Here we are at year’s end. The pandemic mucked up so many plans and routines, but as I look over my shoulder at 2020, resilience shines brighter than darkness.
My novel “Sisters of Aguamiel” continues to be one of the most challenging intellectual endeavors of my life. My friends and family ask, “Did you finish it this year?” And I hear the “finally?” tacked on in their minds, though they are too kind to say it out loud. I thought this would be the year, but it’s still cooking.
I made four decisions that kept me from finishing it, and now, in all honesty, I’m glad. I had completed yet another draft (I’ve lost track of how many drafts I’ve done at this point). The difference was, the edges had rounded. I felt like I was holding something buoyant, something nearly capable of releasing.
In June I decided to send my manuscript to a sensitivity reader as I’m “writing the other:” my story takes place primarily in Veracruz, Mexico, with Mexican characters. I was born in Mexico and spent time there in my 20s, but am not Mexican. I’ve also found Writing the Other by Nisi Shawl an invaluable resource.
The sensitivity reader’s feedback was so helpful, and I reworked a few scenes, combing through once again with a critical eye. I felt ready to query, and sent several queries to literary agents in July. Later that month, what a thrill—one agent requested my full manuscript. Though it was rejected, I was heartened that maybe, one day…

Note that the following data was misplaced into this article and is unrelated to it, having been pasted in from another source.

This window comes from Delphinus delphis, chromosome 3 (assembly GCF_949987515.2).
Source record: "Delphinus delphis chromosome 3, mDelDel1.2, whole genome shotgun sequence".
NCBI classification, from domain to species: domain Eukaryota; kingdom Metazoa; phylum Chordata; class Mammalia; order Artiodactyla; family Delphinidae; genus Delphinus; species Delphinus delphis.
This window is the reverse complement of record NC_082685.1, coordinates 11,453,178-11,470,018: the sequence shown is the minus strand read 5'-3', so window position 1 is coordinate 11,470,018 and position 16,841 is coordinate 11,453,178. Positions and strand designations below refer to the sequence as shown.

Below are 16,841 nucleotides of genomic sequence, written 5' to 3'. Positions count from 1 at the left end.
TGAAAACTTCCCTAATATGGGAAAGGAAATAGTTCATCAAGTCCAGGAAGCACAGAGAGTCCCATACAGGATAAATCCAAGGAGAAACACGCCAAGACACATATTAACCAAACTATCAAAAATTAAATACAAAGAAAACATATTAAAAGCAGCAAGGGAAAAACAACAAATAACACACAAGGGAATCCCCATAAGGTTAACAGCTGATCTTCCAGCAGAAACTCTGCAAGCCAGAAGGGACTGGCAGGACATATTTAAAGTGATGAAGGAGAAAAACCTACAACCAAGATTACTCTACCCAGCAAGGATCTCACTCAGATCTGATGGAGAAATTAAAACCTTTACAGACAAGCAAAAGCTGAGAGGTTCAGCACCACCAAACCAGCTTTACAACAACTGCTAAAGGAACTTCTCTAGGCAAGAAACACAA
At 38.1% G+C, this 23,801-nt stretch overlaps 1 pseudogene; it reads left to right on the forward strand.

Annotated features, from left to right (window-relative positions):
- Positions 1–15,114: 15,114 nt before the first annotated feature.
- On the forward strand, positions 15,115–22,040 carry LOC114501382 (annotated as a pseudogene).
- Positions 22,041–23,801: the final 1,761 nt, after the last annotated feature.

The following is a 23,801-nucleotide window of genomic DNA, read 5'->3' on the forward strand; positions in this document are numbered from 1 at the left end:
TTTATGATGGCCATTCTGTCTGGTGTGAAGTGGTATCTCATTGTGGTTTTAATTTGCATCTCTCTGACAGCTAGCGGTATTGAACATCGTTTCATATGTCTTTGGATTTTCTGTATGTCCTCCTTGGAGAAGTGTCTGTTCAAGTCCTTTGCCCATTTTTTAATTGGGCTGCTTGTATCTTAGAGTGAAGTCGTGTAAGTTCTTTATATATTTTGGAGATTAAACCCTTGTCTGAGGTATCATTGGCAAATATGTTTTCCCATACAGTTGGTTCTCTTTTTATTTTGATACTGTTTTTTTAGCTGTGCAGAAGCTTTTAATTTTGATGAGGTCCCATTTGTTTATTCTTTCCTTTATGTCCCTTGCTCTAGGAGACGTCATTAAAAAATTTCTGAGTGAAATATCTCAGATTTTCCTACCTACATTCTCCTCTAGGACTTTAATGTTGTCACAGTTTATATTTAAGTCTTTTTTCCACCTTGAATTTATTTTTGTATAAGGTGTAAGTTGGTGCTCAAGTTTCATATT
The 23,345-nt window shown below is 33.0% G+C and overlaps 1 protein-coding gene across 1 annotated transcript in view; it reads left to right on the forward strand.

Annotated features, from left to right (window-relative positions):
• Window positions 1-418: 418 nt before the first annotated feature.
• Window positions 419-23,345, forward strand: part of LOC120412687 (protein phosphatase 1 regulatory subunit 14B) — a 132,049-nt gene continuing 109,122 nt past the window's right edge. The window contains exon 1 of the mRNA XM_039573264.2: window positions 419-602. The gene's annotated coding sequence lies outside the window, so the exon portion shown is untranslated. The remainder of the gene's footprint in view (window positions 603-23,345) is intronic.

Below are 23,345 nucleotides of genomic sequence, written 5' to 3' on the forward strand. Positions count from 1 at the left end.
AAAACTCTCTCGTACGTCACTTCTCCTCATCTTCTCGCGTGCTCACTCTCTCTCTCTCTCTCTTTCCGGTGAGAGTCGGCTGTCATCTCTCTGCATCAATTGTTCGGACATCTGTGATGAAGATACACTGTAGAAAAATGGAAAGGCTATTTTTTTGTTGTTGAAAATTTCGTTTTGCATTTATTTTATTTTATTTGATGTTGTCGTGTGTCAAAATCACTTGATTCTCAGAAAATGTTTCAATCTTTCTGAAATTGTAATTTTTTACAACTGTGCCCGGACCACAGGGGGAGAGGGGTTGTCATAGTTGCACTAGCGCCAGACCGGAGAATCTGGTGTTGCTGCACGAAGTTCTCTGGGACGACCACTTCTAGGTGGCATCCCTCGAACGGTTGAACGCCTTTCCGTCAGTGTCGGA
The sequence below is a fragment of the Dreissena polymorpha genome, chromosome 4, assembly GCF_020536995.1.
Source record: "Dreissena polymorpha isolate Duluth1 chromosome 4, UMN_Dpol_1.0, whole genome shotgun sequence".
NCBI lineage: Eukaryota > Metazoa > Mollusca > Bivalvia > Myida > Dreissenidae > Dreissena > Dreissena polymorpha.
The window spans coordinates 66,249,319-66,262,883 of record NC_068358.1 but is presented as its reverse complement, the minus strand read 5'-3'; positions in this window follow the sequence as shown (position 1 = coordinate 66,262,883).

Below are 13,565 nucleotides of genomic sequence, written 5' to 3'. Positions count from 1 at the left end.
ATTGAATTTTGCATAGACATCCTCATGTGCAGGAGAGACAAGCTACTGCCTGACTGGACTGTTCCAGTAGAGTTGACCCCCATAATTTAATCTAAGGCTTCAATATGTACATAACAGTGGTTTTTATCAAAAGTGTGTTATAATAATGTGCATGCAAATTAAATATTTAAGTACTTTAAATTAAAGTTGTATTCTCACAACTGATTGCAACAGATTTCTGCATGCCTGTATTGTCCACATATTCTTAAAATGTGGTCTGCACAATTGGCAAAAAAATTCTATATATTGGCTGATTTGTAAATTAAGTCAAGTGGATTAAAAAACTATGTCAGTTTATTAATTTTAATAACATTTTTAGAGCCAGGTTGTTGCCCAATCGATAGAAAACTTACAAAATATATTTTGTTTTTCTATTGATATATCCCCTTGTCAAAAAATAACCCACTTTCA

At that point I wielded my axe for one more revision. I hacked away at any remaining eye-candy darlings, and was surprised to find a fair number. There they were, loitering on corners, flapping their gums but not serving the plot.
August had arrived. Dead month for querying, so I let my novel rest and breathe yet again. I used the time to take a short story class with the marvelous Hannah Tinti, award-winning author and founder of One Story magazine (www.one-story.com). Between work on my manuscript, short story ideas have been percolating. The class was amazing, and opened up a new toolbox of strategies for story writing. I’ve since written a couple of short stories related to the pandemic.
The latter part of the year, between pecking away at revisions, I revamped my website and prepped for a newsletter launch: The OWL Letter, inspiration for the Older Writer’s Life (sign up on my website—it’s free!). These projects took much more time and energy than I would have imagined, but time well spent. I also dove back into Twitter as a resource for connecting with other writers.
After completing the next phase of revisions, I sent my updated manuscript to three beta readers. I’ve received feedback from two, and am awaiting the third. Their commentary has already exceeded my expectations, as far as key areas to strengthen/clarify/fine-tune (and also an encouraging dose of praise). Of course with the feedback comes a humbling sense of “Wow, I have more work to do.”
So, that's where you find me. What I thought was finished is not. But I know my effort will pay off with a stronger story. Next year: time to send out the next batch of queries! I’d love to hear your experience or tips for revisions and querying. What have you found helpful?
Keep writing, and cheers to 2021 around the corner!